Saturday, March 27, 2010


This is one of 4 interior illustrations for a yet-to-be-released CD by Rich Rubietta. The song is called "Run From The Raptors" and uses the velociraptor to personify the various commercial interests that prey upon today's youth. Arriving at an appropriate sketch was a difficult balancing act. We both struggled to inject the right degree of warmth and humor into his cautionary statement against rampant consumerism.

I compounded my problem by insisting that the dino should resemble the long-snouted version found in fossil beds rather than an imitation of the familiar Jurassic Park dinos. I stopped short of pushing for raptor feathers and hair.


  1. Great work as always Chuck - looks like you hit the balance you were looking for with the namesake critter, and the kid has your signature movement, expression and life!

  2. Wonderful! The contents of the bag are a special treat too-esp. the yellow cats. Raptors really are quite different with feathers.

  3. Very fun to look at and then you see all the fun detail! The expressions on the faces (both kid and dino) are wonderful. Love that it's on a street corner peddling its "commercial interests". Really great stuff :-)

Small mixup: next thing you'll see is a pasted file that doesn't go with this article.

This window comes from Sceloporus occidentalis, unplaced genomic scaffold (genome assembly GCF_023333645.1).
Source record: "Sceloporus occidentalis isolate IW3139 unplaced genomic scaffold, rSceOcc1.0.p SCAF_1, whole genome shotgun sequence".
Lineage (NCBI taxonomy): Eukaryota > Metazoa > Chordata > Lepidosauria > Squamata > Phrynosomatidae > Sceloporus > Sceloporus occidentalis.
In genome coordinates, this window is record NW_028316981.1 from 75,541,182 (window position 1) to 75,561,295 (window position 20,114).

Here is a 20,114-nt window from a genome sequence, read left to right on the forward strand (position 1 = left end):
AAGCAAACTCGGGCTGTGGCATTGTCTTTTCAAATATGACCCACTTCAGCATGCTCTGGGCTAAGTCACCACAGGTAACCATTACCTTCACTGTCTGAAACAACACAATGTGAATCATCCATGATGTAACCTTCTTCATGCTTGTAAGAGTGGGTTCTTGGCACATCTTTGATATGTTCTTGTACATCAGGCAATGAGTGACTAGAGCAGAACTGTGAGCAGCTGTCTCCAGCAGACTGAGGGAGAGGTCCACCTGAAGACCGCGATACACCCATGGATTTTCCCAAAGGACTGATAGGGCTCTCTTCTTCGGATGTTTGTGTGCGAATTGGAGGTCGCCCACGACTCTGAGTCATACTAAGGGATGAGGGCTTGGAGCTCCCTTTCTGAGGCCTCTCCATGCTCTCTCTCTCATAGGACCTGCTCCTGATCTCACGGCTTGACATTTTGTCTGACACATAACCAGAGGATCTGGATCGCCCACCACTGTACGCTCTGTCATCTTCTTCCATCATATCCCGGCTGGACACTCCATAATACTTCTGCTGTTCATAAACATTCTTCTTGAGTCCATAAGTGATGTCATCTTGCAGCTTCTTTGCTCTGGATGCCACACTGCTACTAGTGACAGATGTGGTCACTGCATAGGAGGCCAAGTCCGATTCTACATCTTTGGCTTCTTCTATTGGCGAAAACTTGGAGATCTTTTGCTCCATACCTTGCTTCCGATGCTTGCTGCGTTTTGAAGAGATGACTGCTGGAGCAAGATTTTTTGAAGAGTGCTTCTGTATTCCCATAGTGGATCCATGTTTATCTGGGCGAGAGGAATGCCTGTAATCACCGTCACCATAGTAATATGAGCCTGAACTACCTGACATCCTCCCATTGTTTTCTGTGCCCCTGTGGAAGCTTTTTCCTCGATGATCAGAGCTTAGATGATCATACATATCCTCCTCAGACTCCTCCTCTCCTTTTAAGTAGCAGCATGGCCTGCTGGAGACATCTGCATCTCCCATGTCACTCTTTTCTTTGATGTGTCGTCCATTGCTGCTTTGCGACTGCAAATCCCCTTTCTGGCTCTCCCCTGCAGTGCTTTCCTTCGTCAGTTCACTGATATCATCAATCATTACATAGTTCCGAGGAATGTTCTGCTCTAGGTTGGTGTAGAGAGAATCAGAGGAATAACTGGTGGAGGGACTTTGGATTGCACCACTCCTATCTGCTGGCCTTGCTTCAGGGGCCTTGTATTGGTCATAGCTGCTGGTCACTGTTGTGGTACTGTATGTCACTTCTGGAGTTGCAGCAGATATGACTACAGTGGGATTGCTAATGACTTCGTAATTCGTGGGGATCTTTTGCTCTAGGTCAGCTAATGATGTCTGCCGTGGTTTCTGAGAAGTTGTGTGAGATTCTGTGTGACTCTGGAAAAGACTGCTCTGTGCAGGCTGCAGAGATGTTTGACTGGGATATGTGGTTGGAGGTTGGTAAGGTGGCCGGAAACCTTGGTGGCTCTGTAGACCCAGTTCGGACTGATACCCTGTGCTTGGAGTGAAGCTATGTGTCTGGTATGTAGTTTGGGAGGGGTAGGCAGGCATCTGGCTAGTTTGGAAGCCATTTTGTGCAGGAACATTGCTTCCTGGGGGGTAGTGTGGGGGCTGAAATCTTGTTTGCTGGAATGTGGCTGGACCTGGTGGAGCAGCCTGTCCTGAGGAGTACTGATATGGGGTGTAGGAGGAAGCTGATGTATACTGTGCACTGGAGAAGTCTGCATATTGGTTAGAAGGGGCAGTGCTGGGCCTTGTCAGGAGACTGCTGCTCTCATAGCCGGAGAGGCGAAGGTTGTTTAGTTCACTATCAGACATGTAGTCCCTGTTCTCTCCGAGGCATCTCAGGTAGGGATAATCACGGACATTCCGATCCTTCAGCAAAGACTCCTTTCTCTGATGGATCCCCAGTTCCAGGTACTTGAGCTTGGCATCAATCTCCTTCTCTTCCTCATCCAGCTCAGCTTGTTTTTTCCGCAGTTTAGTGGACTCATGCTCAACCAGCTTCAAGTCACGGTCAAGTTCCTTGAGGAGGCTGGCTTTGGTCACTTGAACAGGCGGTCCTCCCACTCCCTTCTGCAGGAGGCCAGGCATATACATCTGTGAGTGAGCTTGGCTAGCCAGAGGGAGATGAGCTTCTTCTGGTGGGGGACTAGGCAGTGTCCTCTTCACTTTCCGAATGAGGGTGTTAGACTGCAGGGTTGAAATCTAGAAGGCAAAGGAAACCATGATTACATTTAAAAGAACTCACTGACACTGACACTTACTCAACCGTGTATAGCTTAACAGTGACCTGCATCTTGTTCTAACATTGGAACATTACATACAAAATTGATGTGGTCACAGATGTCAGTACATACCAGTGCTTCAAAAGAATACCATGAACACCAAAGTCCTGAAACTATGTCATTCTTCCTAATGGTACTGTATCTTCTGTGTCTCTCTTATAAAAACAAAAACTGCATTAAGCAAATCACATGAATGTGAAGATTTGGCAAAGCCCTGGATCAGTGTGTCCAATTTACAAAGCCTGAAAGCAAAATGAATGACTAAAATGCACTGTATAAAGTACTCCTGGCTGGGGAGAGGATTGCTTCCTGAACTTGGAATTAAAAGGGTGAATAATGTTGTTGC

4. Great stuff Chuck,

    I may think some of your opinions are wackadoo man but I always love you work. Well designed, well drawn, and most important fun!
    Good stuff.

  5. Thanks, guys! Glad to see the word "fun" in your comments. It means a lot.
    Thanks, Woody. I'm always looking for ways to inject more wackadoo into my work. If you can't count on an artist to raise eyebrows now and then, who can you count on? :-)

  6. I'll say it again... this is what excellence in illustration for the kids market is all about! Appealing expressive characters, rich, dynamic contemporary color palette in a fun layout.

    Hats off to you sir!

  7. And the invisible choices that make the work more difficult for you, and yet they're more rewarding and richer. You learn, grow, and your falling hourly wage transubstantiates into the meaning of life. Happens constantly to me, too.

    Or have I gone too far again? Oops.

  8. Thanks, Daryll! As always, you are too generous with your praise.

    Brian, your comment could open a day-long discussion. At its simplest, a job involves listening to some basic directions and then putting your expertise and trademark flourishes to paper. In the real world, a job comes down to an infinite series of decisions to make and record visually. We never get to them all, but if we prioritize right, we can nail the important ones.
    Every job involves unbillable work (maybe it's buying supplies or archiving the job after its done.) Putting in the touches that speak directly to my audience or adding things that are educational for a child are concerns that I simply add to the list of unbillables that are a necessary part of doing this job and doing it right.

    There's a lot that I like about this piece, but for all my efforts, I'm still haunted by this question: Should the girl be wearing a helmet?